MOSS: Well, he's really walking a high wire in trying to navigate this largely conservative, largely white space. He's a young man of Mexican descent with progressive politics. And Steven's suddenly called to account for his activism. And I think that ability to connect with his audience in the moment and in the room and to sort of bring them to his position of compromise is not something that we expected either him to offer or for the boys in the room to respond to.

FADEL: What's interesting too is of the four boys that you chose, three of them are very different than the wider sort of thousand boys that are out there, right? Rene, a Black teenager, very few other African Americans, and then Ben, who is an amputee. And yet they rise to these powerful positions. I'm just curious about the choices you made in the four boys.

MOSS: Yeah. It is a very white, male group. And I think, in a way, the world we see in "Boys State" is a microcosm of our politics for better and for worse. And I think we all recognize we need more diverse voices. We need to reflect the diversity of our country. And we have a lot of work to do as a country, as does Boys State as a program. Possibly in their future it could mean integrating the sexes, which I think would be really healthy. And Steven Garza asks, you know, how about Peoples State?


GARZA: Boys State's a little too genderfied (ph). I think we should go for, like, Peoples State.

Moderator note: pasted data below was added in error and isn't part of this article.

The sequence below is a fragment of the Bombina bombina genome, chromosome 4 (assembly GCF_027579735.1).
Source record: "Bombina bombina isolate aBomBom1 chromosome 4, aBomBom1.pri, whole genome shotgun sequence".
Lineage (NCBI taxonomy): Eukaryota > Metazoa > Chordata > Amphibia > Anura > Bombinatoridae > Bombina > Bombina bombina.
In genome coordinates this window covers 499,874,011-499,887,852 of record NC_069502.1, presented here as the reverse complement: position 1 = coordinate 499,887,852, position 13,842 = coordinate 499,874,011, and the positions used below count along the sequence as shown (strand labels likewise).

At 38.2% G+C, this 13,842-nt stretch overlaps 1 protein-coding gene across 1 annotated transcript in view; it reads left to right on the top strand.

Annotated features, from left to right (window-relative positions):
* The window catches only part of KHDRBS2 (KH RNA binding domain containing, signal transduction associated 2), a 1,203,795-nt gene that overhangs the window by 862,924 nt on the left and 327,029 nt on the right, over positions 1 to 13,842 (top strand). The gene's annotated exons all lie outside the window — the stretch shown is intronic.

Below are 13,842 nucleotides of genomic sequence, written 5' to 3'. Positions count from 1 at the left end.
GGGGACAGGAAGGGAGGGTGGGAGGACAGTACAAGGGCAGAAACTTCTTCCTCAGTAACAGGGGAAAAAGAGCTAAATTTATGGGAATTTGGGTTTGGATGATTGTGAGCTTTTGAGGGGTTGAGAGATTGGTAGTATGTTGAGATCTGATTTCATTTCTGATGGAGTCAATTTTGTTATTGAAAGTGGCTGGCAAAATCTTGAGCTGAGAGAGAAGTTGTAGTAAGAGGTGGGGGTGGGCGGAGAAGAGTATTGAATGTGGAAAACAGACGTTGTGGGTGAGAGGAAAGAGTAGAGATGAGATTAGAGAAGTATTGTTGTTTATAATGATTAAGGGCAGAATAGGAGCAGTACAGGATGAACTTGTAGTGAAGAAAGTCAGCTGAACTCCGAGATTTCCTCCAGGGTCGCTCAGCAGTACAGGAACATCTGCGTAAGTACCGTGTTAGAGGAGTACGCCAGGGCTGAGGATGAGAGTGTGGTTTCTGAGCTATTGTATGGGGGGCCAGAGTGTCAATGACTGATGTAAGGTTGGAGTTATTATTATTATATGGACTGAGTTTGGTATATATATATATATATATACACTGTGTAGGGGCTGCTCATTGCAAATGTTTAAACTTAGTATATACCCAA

GARZA: Yes. I'm just memeing (ph) on you. Don't worry.

MOSS: You know, we also didn't know that the young guys we met like Steven, who had liberal politics, would do well at all. Frankly, we didn't expect him to. And I think in that surprise, in his ability to reach across and connect with other people and find what they shared in common was a little kernel of hope. Amidst all the hysteria and the sort of sloganeering that you might expect from a bunch of teenage boys was actually something much deeper and more profound and really, honestly, quite moving.

You know, we laughed a lot. But we also cried a lot making this film. And we saw a lot of teenage boys cry, which, I don't know. I don't have a teenage boy, but I don't think they cry too often. And I think that was - I don't know - sort of revealing of a kind of contest of masculinity that we saw on display here. You know, there's sort of two kinds of being a young man. You can be a young man of compassion and listening and empathy. Or you can be a young man of strength. And these two views are embodied in the different boys that we focus on. And they get played out in the political contest I think in very eerily evocative ways as they do in our national politics.